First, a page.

The conditions are right for the addition of renewable energy generation capacity to the Virginia landscape. This is particularly true for photovoltaic electricity generation, on a medium to large scale, on what is called a “solar farm.” In 2019, Governor Northam signed Executive Order Number 43 advancing clean energy innovation. At that time, Virginia had over 3000 megawatts of solar generation capability in service or under development. The Order called for Virginia to reach 100 percent carbon-free power by 2050 and 30 percent renewables by 2030. Fast forward to April 2020. The clean energy directions in the Order became law when the Governor signed the Clean Economy Act.
Solar farming is set to become a big business. If you happen to own the right piece of land, one that is sufficiently large (e.g., 50-100 acres is not uncommon), open, flat, and optimally directionally aligned (all of this is a complex set of inter-related factors), you could be contacted about leasing your farm to a tenant that is a solar development and operation outfit that will catch the sunlight and produce electricity on your farm.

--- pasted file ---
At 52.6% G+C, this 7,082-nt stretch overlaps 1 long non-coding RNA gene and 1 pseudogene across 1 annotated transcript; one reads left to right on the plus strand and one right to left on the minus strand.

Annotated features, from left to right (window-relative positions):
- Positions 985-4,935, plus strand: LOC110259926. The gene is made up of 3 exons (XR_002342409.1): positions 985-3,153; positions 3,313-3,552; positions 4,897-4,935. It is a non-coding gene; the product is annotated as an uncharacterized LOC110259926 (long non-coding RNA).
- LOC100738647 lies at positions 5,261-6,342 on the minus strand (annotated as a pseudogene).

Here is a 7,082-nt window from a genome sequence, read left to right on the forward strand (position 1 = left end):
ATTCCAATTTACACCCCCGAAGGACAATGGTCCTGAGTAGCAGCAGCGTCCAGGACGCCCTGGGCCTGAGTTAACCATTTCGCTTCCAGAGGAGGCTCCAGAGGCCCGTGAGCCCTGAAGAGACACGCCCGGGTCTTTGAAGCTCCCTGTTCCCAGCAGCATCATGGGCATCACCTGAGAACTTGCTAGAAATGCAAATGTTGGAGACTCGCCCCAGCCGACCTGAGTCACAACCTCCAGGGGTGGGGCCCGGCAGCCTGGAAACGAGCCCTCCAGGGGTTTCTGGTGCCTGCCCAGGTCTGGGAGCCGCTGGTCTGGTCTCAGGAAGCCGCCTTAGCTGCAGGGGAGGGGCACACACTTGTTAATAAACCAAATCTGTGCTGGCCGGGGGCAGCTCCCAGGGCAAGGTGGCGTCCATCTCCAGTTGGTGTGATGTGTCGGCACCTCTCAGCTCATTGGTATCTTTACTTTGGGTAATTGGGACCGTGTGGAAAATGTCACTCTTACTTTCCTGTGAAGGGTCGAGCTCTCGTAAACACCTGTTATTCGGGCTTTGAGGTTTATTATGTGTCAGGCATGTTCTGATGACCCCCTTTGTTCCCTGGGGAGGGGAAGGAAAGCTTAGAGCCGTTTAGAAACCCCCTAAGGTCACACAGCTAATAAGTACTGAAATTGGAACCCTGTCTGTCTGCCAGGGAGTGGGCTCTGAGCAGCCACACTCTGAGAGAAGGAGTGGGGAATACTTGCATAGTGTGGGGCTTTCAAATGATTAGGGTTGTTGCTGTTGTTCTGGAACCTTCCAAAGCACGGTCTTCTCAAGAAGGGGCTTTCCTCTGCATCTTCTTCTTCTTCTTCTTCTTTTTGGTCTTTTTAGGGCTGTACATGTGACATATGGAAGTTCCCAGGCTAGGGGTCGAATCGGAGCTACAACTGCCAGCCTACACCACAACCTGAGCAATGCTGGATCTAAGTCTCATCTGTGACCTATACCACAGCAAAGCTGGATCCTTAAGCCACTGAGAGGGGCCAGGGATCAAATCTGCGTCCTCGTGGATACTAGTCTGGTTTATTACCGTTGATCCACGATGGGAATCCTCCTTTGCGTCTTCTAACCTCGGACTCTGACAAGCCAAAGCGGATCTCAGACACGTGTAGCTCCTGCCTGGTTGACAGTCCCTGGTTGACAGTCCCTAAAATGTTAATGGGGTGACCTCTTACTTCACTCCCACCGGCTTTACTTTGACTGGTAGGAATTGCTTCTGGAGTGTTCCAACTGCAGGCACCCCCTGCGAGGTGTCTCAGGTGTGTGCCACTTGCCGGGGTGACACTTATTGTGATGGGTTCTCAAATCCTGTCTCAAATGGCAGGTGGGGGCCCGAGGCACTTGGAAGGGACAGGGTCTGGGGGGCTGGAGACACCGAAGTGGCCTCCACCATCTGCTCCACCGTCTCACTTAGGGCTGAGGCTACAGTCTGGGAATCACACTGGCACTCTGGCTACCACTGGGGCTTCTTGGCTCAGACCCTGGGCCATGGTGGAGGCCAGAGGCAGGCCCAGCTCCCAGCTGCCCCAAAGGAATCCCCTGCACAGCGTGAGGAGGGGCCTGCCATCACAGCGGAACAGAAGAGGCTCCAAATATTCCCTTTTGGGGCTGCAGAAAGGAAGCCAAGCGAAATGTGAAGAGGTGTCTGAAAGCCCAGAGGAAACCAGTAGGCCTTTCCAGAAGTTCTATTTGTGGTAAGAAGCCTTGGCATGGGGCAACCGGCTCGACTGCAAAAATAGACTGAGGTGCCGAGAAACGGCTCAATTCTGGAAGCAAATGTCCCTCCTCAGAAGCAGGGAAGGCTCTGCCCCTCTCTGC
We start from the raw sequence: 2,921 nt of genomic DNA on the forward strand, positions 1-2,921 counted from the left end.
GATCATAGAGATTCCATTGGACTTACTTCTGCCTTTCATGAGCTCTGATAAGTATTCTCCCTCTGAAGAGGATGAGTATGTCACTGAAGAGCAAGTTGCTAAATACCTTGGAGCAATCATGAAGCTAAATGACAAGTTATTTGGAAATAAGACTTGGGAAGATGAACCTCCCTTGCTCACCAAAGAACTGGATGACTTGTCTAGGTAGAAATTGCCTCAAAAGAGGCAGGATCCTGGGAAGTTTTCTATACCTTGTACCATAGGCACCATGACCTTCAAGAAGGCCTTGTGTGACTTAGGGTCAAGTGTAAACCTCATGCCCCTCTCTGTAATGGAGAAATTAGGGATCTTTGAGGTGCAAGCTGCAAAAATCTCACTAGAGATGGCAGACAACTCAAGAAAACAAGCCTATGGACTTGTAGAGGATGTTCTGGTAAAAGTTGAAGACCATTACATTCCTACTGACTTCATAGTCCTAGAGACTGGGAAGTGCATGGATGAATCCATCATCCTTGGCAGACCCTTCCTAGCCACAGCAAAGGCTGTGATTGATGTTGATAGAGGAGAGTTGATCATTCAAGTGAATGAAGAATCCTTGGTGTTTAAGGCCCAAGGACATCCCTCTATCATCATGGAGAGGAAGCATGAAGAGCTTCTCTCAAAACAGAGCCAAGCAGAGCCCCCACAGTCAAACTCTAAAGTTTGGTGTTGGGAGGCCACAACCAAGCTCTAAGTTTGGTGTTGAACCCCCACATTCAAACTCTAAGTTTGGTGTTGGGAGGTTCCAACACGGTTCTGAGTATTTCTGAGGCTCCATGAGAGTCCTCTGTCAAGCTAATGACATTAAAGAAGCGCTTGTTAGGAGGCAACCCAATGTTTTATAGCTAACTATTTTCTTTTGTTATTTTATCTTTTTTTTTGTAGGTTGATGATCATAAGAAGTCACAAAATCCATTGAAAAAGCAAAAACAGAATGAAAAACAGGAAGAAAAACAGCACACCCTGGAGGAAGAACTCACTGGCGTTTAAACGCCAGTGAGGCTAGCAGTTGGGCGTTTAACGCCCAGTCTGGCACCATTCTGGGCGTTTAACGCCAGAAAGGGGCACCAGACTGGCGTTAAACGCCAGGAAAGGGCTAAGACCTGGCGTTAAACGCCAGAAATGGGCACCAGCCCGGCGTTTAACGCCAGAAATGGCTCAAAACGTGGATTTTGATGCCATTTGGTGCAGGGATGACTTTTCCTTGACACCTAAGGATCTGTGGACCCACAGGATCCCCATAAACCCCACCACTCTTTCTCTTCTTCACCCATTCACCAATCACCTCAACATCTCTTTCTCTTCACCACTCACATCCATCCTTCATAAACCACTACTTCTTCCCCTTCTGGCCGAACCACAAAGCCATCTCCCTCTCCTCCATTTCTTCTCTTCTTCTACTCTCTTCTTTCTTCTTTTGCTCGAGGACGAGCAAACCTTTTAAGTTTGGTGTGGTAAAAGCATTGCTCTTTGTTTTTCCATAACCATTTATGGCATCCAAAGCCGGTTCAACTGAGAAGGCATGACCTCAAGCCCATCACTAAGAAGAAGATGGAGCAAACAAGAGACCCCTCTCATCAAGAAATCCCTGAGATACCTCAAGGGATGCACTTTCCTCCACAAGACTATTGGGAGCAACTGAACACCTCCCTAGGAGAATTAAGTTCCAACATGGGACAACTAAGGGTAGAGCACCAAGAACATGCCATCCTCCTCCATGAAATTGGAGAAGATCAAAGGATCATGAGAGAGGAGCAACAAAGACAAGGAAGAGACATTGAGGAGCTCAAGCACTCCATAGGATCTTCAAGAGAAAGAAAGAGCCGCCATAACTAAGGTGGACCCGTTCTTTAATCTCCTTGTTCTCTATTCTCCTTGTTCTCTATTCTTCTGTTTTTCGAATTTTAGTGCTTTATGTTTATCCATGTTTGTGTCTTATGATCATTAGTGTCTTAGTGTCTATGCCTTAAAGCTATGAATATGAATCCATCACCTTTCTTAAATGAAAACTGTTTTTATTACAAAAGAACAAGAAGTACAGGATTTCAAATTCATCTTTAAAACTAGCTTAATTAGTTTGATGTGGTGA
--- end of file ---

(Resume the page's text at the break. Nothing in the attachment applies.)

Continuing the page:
Is this a good deal for landowners? Solar leases can be lucrative for a landowner and her family, but there are factors to be considered and precautions to be taken. The rent paid by a solar company is typically figured as a dollar amount per acre per year and is often attractive. Leases are long term, typically lasting 25-35 years, with possible additional 5 year terms added to the end. The landowner needs to consider and negotiate annual rent increases or other adjustments to keep up with economic conditions over such a long period of time.
The landowner needs to be assured it is working with a reputable solar development company. Is the company educated on local zoning issues? Has it done all its necessary feasibility studies? Does it have good leads on entering into a Power Purchase Agreement, ensuring that there is one or more guaranteed buyers for the electricity to be produced on the property?
The landowner also needs to be aware of potential liability issues as a landlord. Who is carrying insurance on the leased property? In what amounts? What impacts will the solar farm have on the property, itself? At the end of the lease, will the solar farm operator be required to “decommission” the solar facility (in other words, remove all the solar panels and leave the property in good condition).
The bottom line is the relationship between farmer and solar company tenant will be governed by a lease, which is the written agreement between them. The landowner should seek legal advice both as to the terms of the lease and for assistance with negotiating the various landlord protections that should be included in these long term contracts. If you have any questions, please give us a call at 703-251-5400 or email CPierce@surovellfirm.com.
Posted in: Business Law